Appellate Courts and Stays

A third example is provided by a recent Supreme Court procedural ruling permitting Texas’s Senate Bill 4, which authorizes Texas police to arrest people suspected of illegally crossing the border and state judges to order these persons to be deported, to enter into effect even though the only meaningful analysis of the law — conducted by a Texas federal court — found it to be likely unconstitutional.

While the decision was made on an emergency basis and no written decision has been issued, a concurring opinion authored by Justice Amy Coney Barrett and joined by Justice Brett Kavanaugh, along with two dissents — one authored by Justice Sonia Sotomayor and joined by Justice Ketanji Brown Jackson, and a second authored by Justice Elena Kagan — provide insight into the decision. We break down these below.

Here is some background on the procedural posture of this case, which is checkered. After the Texas legislature passed Senate Bill 4, but before it entered into effect, the Biden Administration and two private organizations challenged the law in federal court in Austin. The trial court found that the law was barred by the Supremacy Clause of the US Constitution because it conflicted with “key provisions of federal immigration law, to the detriment of the United States’ foreign relations and treaty obligations.” Accordingly, the court issued an injunction precluding the law from going into effect. 

Texas appealed to the Fifth Circuit and requested a stay of the district court’s ruling enjoining the law while the Fifth Circuit considered the appeal. The next day, the Fifth Circuit issued a one-line administrative order temporarily permitting the law to go into effect while it decided whether to grant the requested stay. The Biden Administration challenged the administrative order, and Justice Samuel Alito again paused the law from going into effect to allow the Supreme Court to consider the challenge.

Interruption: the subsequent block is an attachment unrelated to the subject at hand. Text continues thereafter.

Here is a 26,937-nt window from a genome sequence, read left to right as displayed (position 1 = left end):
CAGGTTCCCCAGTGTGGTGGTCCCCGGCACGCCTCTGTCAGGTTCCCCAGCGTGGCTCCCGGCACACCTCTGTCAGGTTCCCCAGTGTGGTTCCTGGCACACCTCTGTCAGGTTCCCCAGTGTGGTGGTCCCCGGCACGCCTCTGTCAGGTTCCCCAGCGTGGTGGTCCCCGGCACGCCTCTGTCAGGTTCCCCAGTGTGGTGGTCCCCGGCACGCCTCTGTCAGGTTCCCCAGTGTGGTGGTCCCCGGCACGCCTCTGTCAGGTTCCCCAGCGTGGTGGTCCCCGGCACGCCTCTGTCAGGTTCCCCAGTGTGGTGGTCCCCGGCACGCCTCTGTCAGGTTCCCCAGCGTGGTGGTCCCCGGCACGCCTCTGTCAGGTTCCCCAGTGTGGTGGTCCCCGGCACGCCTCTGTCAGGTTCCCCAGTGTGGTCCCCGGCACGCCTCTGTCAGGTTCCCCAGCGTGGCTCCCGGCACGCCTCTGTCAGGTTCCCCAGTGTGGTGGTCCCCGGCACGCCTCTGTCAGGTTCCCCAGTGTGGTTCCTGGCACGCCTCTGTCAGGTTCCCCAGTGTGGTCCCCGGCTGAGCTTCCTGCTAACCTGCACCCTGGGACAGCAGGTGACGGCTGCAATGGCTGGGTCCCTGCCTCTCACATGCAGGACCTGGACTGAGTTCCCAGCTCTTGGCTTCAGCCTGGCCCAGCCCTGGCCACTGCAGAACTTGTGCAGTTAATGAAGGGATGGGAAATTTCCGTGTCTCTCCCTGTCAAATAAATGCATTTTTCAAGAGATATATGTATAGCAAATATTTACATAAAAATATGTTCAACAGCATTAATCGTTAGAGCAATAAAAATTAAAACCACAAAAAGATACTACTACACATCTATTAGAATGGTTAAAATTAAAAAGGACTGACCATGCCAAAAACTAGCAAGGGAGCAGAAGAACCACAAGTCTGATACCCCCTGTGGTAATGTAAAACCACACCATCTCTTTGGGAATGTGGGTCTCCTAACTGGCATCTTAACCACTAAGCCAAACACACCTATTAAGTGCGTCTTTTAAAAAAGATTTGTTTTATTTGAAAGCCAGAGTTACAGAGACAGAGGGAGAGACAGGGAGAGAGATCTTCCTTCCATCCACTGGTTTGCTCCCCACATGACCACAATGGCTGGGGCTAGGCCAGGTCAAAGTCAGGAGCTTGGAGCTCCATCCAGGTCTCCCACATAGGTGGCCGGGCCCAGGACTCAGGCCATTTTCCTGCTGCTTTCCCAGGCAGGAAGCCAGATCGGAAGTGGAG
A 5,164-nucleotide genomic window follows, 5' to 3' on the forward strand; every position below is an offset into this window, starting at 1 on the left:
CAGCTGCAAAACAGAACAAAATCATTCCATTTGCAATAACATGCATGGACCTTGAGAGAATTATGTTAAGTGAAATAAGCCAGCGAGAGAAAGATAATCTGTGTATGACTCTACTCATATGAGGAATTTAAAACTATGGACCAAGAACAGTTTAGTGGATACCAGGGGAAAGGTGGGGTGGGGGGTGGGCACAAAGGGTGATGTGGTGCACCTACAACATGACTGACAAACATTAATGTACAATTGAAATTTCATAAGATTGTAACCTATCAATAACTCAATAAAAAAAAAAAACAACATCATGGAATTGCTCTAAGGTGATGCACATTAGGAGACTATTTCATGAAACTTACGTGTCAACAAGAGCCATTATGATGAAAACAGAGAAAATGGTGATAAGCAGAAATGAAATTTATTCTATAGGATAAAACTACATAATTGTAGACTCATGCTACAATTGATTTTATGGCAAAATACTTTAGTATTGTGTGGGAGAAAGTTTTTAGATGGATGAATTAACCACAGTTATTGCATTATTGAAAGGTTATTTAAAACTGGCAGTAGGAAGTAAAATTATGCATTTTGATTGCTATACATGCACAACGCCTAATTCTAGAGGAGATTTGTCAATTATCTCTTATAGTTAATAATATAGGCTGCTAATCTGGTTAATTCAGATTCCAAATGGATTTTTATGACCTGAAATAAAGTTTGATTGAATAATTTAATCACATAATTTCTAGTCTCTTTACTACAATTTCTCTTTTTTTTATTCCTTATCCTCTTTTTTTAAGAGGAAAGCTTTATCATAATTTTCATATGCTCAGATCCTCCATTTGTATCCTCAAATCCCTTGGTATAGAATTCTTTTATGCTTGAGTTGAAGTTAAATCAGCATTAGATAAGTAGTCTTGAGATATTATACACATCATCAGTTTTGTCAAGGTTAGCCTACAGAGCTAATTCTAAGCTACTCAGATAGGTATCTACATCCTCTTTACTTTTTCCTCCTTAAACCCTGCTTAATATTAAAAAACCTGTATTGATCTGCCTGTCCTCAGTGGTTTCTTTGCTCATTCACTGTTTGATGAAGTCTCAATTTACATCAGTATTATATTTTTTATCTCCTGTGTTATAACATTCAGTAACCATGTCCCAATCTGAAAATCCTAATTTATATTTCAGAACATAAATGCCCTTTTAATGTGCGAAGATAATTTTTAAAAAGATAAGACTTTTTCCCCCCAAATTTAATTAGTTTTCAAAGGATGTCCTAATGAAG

The Supreme Court then issued an unsigned order rejecting the Biden Administration’s request to reverse the Fifth Circuit’s order, meaning the law may go into effect until the Fifth Circuit decides whether to grant a full stay pending appeal.

In her concurrence, Justice Barrett argued that the decision to let a challenged law go into effect merely “reflects a first-blush judgment about the relative consequences of staying the lower court judgment versus letting it go into effect,” and suggested that the Supreme Court should not review a lower court’s decision on an administrative stay unless the lower court had delayed so long on sorting out an administrative stay dispute that it was effectively converted to a full stay pending appeal.

In contrast, Justice Sotomayor emphasized that the Court’s decision here allowed Texas to “immediately enforce its own law imposing criminal liability on thousands of noncitizens and requiring their removal to Mexico” in a manner that could affect foreign relations. Maintaining the status quo, in Sotomayor’s view, required the court staying the law — even if the Fifth Circuit had not yet chosen to do so. 

Hours after the Supreme Court’s ruling, the Fifth Circuit agreed to hear the stay issue on an expedited basis — in fact, the next morning. Depending on the Fifth Circuit’s ruling, the case may head back to the Supreme Court another time in short order, at least this time with a reasoned decision from the Fifth Circuit evaluating whether the Senate Bill 4 should be enjoined from taking effect pending final resolution of the litigation. 

More will surely come on this case, so stay tuned.